The Plastic Hippo

September 18, 2014

This is the day

Filed under: Literature,Politics,Society,World — theplastichippo @ 11:00 pm
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imagesVHG6NOAK

The polling places have closed, the ballots have been cast and the votes are being counted. Tomorrow, and tomorrow, and tomorrow creeps in this petty pace from day to day but I have a bottle of Lagavulin, a huge bag of Twiglets and the day off tomorrow. By breakfast time, both the Union and I are likely to be wasted.

Shakespeare knew a thing or two about politics and statehood but even his fertile imagination could not have conjured up such an incredible plot. If MacDuff were to ask “stands Scotland where it did?” the answer would be “no”, or possibly “yes”. For the first time, Scotland`s fate has been decided by the pencil rather than the sword and the biggest loser regardless of the vote will be David Cameron. (more…)

September 17, 2014

Deep in the heart of Texas

Image via scotlandweb.be

Image via scotlandweb.be

(more…)

September 15, 2014

Good morning North Korea

Filed under: Fiction,Media,Politics — theplastichippo @ 3:00 am
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Via scotsman.com

Via scotsman.com

The BBC has today found itself at the centre of controversy as thousands of confused viewers and listener jammed the corporation`s switchboard with complaints of baffling, inaccurate and misleading news reporting. Concerned licence-fee payers noticed that erroneous news items were being broadcast that contained more than the usual disconnection from reality. Important issues were ignored and global events were said to be taking place in completely different parts of the world.

The transcript of one news bulletin obtained by elements of the subversive press indicates the seriousness of the problem. It reads: (more…)

September 13, 2014

Potpourri

Filed under: Faith,Politics — theplastichippo @ 3:01 am
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Via National Portrait Gallery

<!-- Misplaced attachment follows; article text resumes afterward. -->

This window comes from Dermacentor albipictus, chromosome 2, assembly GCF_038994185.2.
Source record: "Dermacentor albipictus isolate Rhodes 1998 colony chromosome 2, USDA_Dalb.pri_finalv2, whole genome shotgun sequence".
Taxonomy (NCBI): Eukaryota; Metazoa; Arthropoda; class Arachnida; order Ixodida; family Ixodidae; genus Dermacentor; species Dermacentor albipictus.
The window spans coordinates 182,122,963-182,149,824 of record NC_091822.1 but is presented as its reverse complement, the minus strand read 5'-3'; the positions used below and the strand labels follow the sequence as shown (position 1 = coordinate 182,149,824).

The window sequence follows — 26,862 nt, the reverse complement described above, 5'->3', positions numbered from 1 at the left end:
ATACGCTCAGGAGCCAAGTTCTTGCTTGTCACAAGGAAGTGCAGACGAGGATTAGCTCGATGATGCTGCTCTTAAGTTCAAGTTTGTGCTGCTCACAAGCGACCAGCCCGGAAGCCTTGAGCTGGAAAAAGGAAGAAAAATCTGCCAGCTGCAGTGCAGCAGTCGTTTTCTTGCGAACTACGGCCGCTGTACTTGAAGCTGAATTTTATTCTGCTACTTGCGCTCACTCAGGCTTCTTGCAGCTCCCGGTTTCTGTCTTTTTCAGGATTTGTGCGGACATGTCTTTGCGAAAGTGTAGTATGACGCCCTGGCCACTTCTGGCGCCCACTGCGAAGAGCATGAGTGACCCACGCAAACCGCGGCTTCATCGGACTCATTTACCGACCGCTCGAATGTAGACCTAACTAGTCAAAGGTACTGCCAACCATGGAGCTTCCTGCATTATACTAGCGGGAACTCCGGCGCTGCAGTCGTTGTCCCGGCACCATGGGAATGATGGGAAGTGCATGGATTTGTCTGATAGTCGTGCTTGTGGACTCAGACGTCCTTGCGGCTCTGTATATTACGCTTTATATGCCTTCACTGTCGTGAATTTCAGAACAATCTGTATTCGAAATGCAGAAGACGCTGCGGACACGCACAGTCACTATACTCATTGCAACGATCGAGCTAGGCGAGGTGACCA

Via National Portrait Gallery

To speak ill of the dead is usually considered disrespectful and to raise a parting glass to celebrate the passing of a former human being is, in some quarters, viewed as a mortal sin. So there will be no ill words here and any glasses raised will be purely in the name of alcohol addiction.

The eulogies and obituaries for the late Reverend Doctor Ian Paisley indicate a life lived in two, or possibly four, parts. In public life he is described as a firebrand, a campaigner, a man of God and in private life a gentle, caring and witty family man of God. Before 2007 he was an extremist and after 2007 he was a peacemaker. In life he preached hatred but now in death he is described as charismatic and charming. He was only 88 and had a dickey heart but he had so much more to give. In terms of reputation, dying was probably his smartest move. (more…)

September 8, 2014

Who`s afraid of Fiona Woolf?

Fiona and a friend via theguardian.com

Fiona and a friend via theguardian.com

There was a time when it was relatively simple to kick something toxic into the long grass and be fairly confident that the general populous would not notice the stench. These days, however, with the internet thingy having a long and possibly infinite memory, the rich and powerful need to be more creative when hushing scandal and keeping dirty secrets secret.

The next great big hole being excavated by the judicial JCB will bury once and for all inconvenient allegations of the historic sexual abuse of children by those in power or those close to power. It is impossible to give an estimate on just how high the stakes are in committing to a CSA inquiry, historical or not. The fall-out could be as noxious and have the same half-life of Uranium 238 and so needs a very deep hole and a sarcophagus of about 300 feet of lead-lined concrete. The tactics employed by Cameron and the Home Secretary were beguilingly elegant. (more…)

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